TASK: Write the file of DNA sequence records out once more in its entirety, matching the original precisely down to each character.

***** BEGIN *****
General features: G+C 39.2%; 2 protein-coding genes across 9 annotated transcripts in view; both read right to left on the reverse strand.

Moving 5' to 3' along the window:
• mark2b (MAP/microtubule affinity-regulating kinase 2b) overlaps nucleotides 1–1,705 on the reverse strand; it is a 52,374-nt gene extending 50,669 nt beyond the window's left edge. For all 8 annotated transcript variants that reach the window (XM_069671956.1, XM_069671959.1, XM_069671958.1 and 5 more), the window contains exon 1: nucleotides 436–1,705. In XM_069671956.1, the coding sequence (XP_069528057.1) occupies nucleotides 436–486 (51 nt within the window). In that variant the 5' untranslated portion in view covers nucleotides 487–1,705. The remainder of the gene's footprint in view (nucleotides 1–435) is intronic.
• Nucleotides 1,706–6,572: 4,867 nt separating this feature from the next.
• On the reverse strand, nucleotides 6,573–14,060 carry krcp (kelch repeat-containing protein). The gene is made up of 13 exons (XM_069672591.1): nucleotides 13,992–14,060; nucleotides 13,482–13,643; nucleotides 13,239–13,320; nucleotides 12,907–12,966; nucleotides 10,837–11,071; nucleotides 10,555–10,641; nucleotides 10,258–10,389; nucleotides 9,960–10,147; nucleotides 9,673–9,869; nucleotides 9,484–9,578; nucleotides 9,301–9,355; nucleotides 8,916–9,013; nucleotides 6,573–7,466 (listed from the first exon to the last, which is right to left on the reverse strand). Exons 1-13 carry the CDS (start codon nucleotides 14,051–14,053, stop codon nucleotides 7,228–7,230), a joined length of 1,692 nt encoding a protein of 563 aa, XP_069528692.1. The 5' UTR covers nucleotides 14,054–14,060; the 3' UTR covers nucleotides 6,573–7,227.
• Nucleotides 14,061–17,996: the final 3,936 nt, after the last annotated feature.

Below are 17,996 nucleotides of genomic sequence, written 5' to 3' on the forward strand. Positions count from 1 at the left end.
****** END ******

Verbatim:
General features: G+C 39.2%; 2 protein-coding genes across 9 annotated transcripts in view; both read right to left on the reverse strand.

Moving 5' to 3' along the window:
• mark2b (MAP/microtubule affinity-regulating kinase 2b) overlaps nucleotides 1–1,705 on the reverse strand; it is a 52,374-nt gene extending 50,669 nt beyond the window's left edge. For all 8 annotated transcript variants that reach the window (XM_069671956.1, XM_069671959.1, XM_069671958.1 and 5 more), the window contains exon 1: nucleotides 436–1,705. In XM_069671956.1, the coding sequence (XP_069528057.1) occupies nucleotides 436–486 (51 nt within the window). In that variant the 5' untranslated portion in view covers nucleotides 487–1,705. The remainder of the gene's footprint in view (nucleotides 1–435) is intronic.
• Nucleotides 1,706–6,572: 4,867 nt separating this feature from the next.
• On the reverse strand, nucleotides 6,573–14,060 carry krcp (kelch repeat-containing protein). The gene is made up of 13 exons (XM_069672591.1): nucleotides 13,992–14,060; nucleotides 13,482–13,643; nucleotides 13,239–13,320; nucleotides 12,907–12,966; nucleotides 10,837–11,071; nucleotides 10,555–10,641; nucleotides 10,258–10,389; nucleotides 9,960–10,147; nucleotides 9,673–9,869; nucleotides 9,484–9,578; nucleotides 9,301–9,355; nucleotides 8,916–9,013; nucleotides 6,573–7,466 (listed from the first exon to the last, which is right to left on the reverse strand). Exons 1-13 carry the CDS (start codon nucleotides 14,051–14,053, stop codon nucleotides 7,228–7,230), a joined length of 1,692 nt encoding a protein of 563 aa, XP_069528692.1. The 5' UTR covers nucleotides 14,054–14,060; the 3' UTR covers nucleotides 6,573–7,227.
• Nucleotides 14,061–17,996: the final 3,936 nt, after the last annotated feature.

Below are 17,996 nucleotides of genomic sequence, written 5' to 3' on the forward strand. Positions count from 1 at the left end.